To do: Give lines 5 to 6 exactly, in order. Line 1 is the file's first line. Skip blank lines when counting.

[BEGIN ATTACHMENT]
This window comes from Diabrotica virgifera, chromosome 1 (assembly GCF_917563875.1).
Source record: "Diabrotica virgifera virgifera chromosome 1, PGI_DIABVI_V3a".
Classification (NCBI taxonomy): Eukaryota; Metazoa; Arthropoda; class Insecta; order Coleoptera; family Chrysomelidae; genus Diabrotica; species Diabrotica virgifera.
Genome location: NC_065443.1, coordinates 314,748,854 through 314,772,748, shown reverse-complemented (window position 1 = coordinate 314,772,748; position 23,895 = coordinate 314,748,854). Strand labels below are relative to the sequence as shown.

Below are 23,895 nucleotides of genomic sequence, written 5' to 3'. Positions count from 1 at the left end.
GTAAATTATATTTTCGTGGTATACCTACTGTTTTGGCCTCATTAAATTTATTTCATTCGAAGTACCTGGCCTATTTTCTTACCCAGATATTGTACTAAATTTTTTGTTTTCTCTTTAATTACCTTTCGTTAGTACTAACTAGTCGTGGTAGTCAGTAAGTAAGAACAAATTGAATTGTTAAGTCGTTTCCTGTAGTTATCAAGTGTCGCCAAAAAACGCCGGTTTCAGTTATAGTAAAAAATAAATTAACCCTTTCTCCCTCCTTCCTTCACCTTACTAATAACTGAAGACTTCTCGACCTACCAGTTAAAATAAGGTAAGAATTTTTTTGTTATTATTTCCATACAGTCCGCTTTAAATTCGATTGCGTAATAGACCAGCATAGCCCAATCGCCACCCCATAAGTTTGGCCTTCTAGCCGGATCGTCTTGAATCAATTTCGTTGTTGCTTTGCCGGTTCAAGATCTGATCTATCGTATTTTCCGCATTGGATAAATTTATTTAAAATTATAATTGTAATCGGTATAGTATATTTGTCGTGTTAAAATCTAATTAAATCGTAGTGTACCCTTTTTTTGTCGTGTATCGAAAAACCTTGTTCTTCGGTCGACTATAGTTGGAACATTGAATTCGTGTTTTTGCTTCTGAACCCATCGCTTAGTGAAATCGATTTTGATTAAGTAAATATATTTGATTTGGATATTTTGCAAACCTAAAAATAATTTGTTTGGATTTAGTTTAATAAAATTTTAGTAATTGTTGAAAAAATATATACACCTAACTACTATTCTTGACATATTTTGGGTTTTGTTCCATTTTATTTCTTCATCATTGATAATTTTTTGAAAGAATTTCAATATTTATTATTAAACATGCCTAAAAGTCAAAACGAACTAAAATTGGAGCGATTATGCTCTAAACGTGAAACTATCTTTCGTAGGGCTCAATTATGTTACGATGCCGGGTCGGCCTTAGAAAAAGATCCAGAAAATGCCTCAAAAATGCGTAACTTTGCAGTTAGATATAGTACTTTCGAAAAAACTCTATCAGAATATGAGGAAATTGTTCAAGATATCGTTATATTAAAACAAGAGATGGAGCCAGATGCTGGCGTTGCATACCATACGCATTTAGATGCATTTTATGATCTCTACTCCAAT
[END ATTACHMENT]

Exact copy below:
Below are 23,895 nucleotides of genomic sequence, written 5' to 3'. Positions count from 1 at the left end.
GTAAATTATATTTTCGTGGTATACCTACTGTTTTGGCCTCATTAAATTTATTTCATTCGAAGTACCTGGCCTATTTTCTTACCCAGATATTGTACTAAATTTTTTGTTTTCTCTTTAATTACCTTTCGTTAGTACTAACTAGTCGTGGTAGTCAGTAAGTAAGAACAAATTGAATTGTTAAGTCGTTTCCTGTAGTTATCAAGTGTCGCCAAAAAACGCCGGTTTCAGTTATAGTAAAAAATAAATTAACCCTTTCTCCCTCCTTCCTTCACCTTACTAATAACTGAAGACTTCTCGACCTACCAGTTAAAATAAGGTAAGAATTTTTTTGTTATTATTTCCATACAGTCCGCTTTAAATTCGATTGCGTAATAGACCAGCATAGCCCAATCGCCACCCCATAAGTTTGGCCTTCTAGCCGGATCGTCTTGAATCAATTTCGTTGTTGCTTTGCCGGTTCAAGATCTGATCTATCGTATTTTCCGCATTGGATAAATTTATTTAAAATTATAATTGTAATCGGTATAGTATATTTGTCGTGTTAAAATCTAATTAAATCGTAGTGTACCCTTTTTTTGTCGTGTATCGAAAAACCTTGTTCTTCGGTCGACTATAGTTGGAACATTGAATTCGTGTTTTTGCTTCTGAACCCATCGCTTAGTGAAATCGATTTTGATTAAGTAAATATATTTGATTTGGATATTTTGCAAACCTAAAAATAATTTGTTTGGATTTAGTTTAATAAAATTTTAGTAATTGTTGAAAAAATATATACACCTAACTACTATTCTTGACATATTTTGGGTTTTGTTCCATTTTATTTCTTCATCATTGATAATTTTTTGAAAGAATTTCAATATTTATTATTAAACATGCCTAAAAGTCAAAACGAACTAAAATTGGAGCGATTATGCTCTAAACGTGAAACTATCTTTCGTAGGGCTCAATTATGTTACGATGCCGGGTCGGCCTTAGAAAAAGATCCAGAAAATGCCTCAAAAATGCGTAACTTTGCAGTTAGATATAGTACTTTCGAAAAAACTCTATCAGAATATGAGGAAATTGTTCAAGATATCGTTATATTAAAACAAGAGATGGAGCCAGATGCTGGCGTTGCATACCATACGCATTTAGATGCATTTTATGATCTCTACTCCAAT